A 30-foot obelisk Confederate monument, which had stood for 112 years, was taken down in the downtown Decatur square in response to a judge’s order.
A statue of a Confederate soldier was removed from an intersection in Farmville, VA, following action by the local government.
Three days after the statue was splashed with discoloring chemicals1, the “Memorial to Company A, Capitol Guards” was placed on May 15, 1911 by “Friends And Relatives Of The Capital Guards And By The Citizens Of Little Rock Under The Auspices Of The Robert C. Newton Camp, United Sons of Confederate Veterans”2.
Workers removed a statue of Jefferson Davis from the Kentucky State Capitol in Frankfort.
A statue of a Confederate soldier nicknamed “Johnny Reb” was removed in Norfolk, Virginia based on city action.
Jefferson Davis was vandalized and toppled in Richmond, Virginia.
A Confederate monument in Jacksonville, Florida was removed due to city action.
A statue of Confederate Admiral Raphael Semmes was removed in Mobile, Alabama by order of Mayor Sandy Stimpson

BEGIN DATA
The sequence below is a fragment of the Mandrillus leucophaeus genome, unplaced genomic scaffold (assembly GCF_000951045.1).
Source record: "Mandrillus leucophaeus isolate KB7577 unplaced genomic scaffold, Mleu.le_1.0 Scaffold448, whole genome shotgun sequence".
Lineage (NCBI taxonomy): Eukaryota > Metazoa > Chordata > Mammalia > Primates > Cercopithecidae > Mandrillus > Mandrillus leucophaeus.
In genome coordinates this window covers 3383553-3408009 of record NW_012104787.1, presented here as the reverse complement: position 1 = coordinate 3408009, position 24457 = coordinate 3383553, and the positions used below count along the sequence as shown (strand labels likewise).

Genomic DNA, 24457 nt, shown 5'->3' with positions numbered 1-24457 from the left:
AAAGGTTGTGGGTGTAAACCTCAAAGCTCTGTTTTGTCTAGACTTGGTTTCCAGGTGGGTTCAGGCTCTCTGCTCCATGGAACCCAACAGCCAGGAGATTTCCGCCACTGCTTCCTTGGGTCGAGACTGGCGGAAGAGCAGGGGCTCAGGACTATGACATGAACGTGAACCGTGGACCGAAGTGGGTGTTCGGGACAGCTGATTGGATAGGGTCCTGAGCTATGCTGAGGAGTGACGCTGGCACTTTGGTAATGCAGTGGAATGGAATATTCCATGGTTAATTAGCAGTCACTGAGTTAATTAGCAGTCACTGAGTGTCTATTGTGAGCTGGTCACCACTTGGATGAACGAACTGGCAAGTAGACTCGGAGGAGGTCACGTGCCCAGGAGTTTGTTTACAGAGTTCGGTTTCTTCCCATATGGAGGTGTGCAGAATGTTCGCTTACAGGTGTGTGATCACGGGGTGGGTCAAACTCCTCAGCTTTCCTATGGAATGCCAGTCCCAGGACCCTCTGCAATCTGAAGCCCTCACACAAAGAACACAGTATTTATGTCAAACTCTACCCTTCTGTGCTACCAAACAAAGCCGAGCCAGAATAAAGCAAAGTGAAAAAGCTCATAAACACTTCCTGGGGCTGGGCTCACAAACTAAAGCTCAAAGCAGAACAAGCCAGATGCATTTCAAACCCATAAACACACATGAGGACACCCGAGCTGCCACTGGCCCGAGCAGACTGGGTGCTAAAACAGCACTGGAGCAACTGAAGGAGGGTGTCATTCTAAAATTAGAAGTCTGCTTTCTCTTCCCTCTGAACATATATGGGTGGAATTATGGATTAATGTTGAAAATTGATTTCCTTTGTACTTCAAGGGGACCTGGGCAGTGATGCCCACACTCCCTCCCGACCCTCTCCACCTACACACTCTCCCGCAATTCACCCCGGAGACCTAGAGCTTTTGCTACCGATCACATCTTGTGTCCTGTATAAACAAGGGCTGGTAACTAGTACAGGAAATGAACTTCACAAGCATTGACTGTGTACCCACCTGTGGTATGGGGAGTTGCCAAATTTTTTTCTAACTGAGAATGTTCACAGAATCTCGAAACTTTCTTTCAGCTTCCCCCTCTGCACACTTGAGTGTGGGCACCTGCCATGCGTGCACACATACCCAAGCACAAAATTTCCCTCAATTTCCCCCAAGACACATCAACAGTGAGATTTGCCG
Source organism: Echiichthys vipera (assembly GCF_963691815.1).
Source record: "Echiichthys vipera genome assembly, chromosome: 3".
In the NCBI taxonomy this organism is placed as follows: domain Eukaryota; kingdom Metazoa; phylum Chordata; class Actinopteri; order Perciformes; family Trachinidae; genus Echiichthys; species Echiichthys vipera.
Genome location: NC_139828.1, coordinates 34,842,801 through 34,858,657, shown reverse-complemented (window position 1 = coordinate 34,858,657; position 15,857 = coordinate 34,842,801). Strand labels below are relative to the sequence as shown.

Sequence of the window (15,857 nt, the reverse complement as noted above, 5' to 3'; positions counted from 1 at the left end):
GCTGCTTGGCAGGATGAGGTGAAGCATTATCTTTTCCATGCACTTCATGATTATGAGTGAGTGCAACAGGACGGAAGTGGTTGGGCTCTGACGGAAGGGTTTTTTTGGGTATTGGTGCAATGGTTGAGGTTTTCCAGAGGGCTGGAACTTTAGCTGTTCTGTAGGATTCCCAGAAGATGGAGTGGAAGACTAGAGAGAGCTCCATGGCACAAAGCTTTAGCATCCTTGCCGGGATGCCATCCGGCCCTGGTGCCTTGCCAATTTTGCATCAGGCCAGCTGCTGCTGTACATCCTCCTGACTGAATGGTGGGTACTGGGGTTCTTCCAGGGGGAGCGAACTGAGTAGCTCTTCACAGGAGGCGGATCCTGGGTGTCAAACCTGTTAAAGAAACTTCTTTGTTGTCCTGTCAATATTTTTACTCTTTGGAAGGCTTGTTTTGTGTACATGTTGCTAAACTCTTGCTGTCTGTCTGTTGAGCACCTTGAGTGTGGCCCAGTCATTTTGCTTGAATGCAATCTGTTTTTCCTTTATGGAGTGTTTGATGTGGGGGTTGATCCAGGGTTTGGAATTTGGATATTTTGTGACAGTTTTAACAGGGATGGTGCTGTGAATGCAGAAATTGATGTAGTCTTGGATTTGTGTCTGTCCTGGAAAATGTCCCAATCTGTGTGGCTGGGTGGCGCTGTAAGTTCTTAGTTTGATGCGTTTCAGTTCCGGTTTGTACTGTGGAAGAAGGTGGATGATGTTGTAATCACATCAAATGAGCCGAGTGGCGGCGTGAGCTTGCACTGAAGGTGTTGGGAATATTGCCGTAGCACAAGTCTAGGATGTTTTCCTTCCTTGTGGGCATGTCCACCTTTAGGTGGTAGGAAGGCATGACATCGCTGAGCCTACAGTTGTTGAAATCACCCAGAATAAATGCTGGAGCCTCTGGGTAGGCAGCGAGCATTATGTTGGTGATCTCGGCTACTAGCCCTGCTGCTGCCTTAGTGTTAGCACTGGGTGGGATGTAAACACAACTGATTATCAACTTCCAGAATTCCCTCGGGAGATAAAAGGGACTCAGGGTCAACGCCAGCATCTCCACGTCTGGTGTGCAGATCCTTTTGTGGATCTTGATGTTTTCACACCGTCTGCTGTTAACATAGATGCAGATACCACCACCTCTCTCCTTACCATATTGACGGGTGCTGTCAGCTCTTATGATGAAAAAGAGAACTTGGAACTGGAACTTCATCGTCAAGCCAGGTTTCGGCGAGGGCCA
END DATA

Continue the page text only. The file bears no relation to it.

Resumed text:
Williams Carter Wickham was toppled in Richmond, Virginia.
Protesters pulled down a statue of Charles Linn, a captain in the Confederate Navy, and forced the city to remove the Confederate Soldiers and Sailors Monument of which it was a part.
Protestors on the campus of UNC at Chapel Hill pulled down the Confederate monument commonly known as “Silent Sam.”
A Confederate memorial built by the United Daughters of the Confederacy was removed from a park on George’s Island, MA after being boxed up for months.
A statue Confederate General Robert E. Lee was removed from Duke University’s Chapel after being damaged in the week following Unite the Right.
A Durham, NC Confederate memorial built by the United Daughters of the Confederacy was toppled by demonstrators days after the Unite the Right rally ended when a neo-Nazi committed a fatal act of terrorism in nearby Charlottesville, VA.
A monument to Confederate General Robert E. Lee was removed by city action in early 2017.
A Maryland park that had been named for Robert E. Lee in 1945 was renamed by the city of Baltimore after the June 2015 Charleston church massacre.